As the encrypted payload is common to all recipients, it only has to be included once, reducing overhead. Furthermore, Olm's transparent handling of messages that were lost or received out of order, as well as those sent while the recipient was offline, is maintained by this protocol. As a result, in combination with Message Carbons (XEP-0280) [4] and Message Archive Management (XEP-0313) [5], the desired property of inter-client history synchronization is achieved.

OMEMO currently uses version 1 Olm protocol. Instead of an Axolotl key server, Personal Eventing Protocol (XEP-0163) [6] (PEP) is used to publish key data.

2. Requirements

3. Glossary

3.1 General Terms

Device
A communication end point, i.e. a specific client instance
OMEMO element
An <encrypted> element in the urn:xmpp:omemo:0 namespace. Can be either MessageElement or a KeyTransportElement
MessageElement
An OMEMO element that contains a chat message. Its <payload>, when decrypted, corresponds to a <message>'s <body>.
KeyTransportElement
An OMEMO element that does not have a <payload>. It contains a fresh encryption key, which can be used for purposes external to this XEP.
Bundle
A collection of publicly accessible data that can be used to build a session with a device, namely its public IdentityKey, a signed PreKey with corresponding signature, and a list of (single use) PreKeys.
rid
The device id of the intended recipient of the containing <key>
sid
The device id of the sender of the containing OMEMO element

3.2 Olm-specific

IdentityKey
Per-device public/private key pair used to authenticate communications
PreKey
A Diffie-Hellman public key, published in bulk and ahead of time
PreKeyOlmMessage
An encrypted message that includes the initial key exchange. This is used to transparently build sessions with the first exchanged message.
OlmMessage
An encrypted message

4. Use Cases

4.1 Setup

The first thing that needs to happen if a client wants to start using OMEMO is they need to generate an IdentityKey and a Device ID. The IdentityKey is a Curve25519 [7] public/private Key pair. The Device ID is a randomly generated integer between 1 and 2^31 - 1.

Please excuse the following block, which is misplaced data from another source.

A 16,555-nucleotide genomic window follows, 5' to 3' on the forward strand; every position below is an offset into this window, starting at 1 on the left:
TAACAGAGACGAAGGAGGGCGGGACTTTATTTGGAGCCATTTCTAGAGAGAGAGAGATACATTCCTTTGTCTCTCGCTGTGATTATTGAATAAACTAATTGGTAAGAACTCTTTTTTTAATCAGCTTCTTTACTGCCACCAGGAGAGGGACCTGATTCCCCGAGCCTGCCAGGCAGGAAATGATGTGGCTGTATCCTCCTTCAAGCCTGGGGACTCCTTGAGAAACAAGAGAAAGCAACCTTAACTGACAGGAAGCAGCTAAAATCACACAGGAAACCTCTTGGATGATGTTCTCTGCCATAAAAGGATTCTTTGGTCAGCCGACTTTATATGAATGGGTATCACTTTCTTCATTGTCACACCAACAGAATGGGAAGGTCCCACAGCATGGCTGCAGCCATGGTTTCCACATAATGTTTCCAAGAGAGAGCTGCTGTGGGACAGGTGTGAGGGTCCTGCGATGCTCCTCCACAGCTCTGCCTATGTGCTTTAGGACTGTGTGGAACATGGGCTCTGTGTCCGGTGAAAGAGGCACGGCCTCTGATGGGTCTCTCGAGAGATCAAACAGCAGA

4.2 Discovering peer support

In order to determine whether a given contact has devices that support OMEMO, the devicelist node in PEP is consulted. Devices MUST subscribe to 'urn:xmpp:omemo:0:devicelist' via PEP, so that they are informed whenever their contacts add a new device. They MUST cache the most up-to-date version of the devicelist.

Example 1. Devicelist update received by subscribed clients

<message from='juliet@capulet.lit'
         to='romeo@montague.lit'
         type='headline'
         id='update_01'>
  <event xmlns='http://jabber.org/protocol/pubsub#event'>
    <items node='urn:xmpp:omemo:0:devicelist'>
      <item>
        <list xmlns='urn:xmpp:omemo:0'>
          <device id='12345' />
          <device id='4223' />
        </list>
      </item>
    </items>
  </event>
</message>

4.3 Announcing support

In order for other devices to be able to initiate a session with a given device, it first has to announce itself by adding its device ID to the devicelist PEP node.

Example 2. Adding the own device ID to the list

<iq from='juliet@capulet.lit' type='set' id='announce1'>
  <pubsub xmlns='http://jabber.org/protocol/pubsub'>
    <publish node='urn:xmpp:omemo:0:devicelist'>
      <item>
        <list xmlns='urn:xmpp:omemo:0'>
          <device id='12345' />
          <device id='4223' />
          <device id='31415' />
        </list>
      </item>
    </publish>
  </pubsub>
</iq>